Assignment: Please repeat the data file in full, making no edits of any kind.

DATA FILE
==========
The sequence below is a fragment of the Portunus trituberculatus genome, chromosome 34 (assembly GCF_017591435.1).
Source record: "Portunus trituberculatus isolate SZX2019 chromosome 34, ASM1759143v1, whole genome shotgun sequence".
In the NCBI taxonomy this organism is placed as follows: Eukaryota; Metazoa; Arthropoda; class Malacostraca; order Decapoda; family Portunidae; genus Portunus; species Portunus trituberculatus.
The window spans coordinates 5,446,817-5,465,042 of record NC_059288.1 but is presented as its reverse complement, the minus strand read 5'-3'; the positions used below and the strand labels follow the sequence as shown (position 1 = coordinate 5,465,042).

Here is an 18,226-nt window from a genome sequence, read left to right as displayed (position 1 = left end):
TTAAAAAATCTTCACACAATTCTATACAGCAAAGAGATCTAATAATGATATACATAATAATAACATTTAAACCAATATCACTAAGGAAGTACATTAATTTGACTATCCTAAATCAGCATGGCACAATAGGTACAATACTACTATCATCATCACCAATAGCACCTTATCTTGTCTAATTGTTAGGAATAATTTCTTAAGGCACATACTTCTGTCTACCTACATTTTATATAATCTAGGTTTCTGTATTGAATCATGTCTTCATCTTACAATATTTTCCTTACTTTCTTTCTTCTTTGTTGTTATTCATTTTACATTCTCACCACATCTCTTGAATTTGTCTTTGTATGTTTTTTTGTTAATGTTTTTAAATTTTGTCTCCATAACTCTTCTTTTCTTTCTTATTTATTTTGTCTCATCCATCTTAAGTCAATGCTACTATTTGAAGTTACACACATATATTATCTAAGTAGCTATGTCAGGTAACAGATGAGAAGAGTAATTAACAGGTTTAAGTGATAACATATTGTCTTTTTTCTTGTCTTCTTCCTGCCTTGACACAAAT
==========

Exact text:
The sequence below is a fragment of the Portunus trituberculatus genome, chromosome 34 (assembly GCF_017591435.1).
Source record: "Portunus trituberculatus isolate SZX2019 chromosome 34, ASM1759143v1, whole genome shotgun sequence".
In the NCBI taxonomy this organism is placed as follows: Eukaryota; Metazoa; Arthropoda; class Malacostraca; order Decapoda; family Portunidae; genus Portunus; species Portunus trituberculatus.
The window spans coordinates 5,446,817-5,465,042 of record NC_059288.1 but is presented as its reverse complement, the minus strand read 5'-3'; the positions used below and the strand labels follow the sequence as shown (position 1 = coordinate 5,465,042).

Here is an 18,226-nt window from a genome sequence, read left to right as displayed (position 1 = left end):
TTAAAAAATCTTCACACAATTCTATACAGCAAAGAGATCTAATAATGATATACATAATAATAACATTTAAACCAATATCACTAAGGAAGTACATTAATTTGACTATCCTAAATCAGCATGGCACAATAGGTACAATACTACTATCATCATCACCAATAGCACCTTATCTTGTCTAATTGTTAGGAATAATTTCTTAAGGCACATACTTCTGTCTACCTACATTTTATATAATCTAGGTTTCTGTATTGAATCATGTCTTCATCTTACAATATTTTCCTTACTTTCTTTCTTCTTTGTTGTTATTCATTTTACATTCTCACCACATCTCTTGAATTTGTCTTTGTATGTTTTTTTGTTAATGTTTTTAAATTTTGTCTCCATAACTCTTCTTTTCTTTCTTATTTATTTTGTCTCATCCATCTTAAGTCAATGCTACTATTTGAAGTTACACACATATATTATCTAAGTAGCTATGTCAGGTAACAGATGAGAAGAGTAATTAACAGGTTTAAGTGATAACATATTGTCTTTTTTCTTGTCTTCTTCCTGCCTTGACACAAAT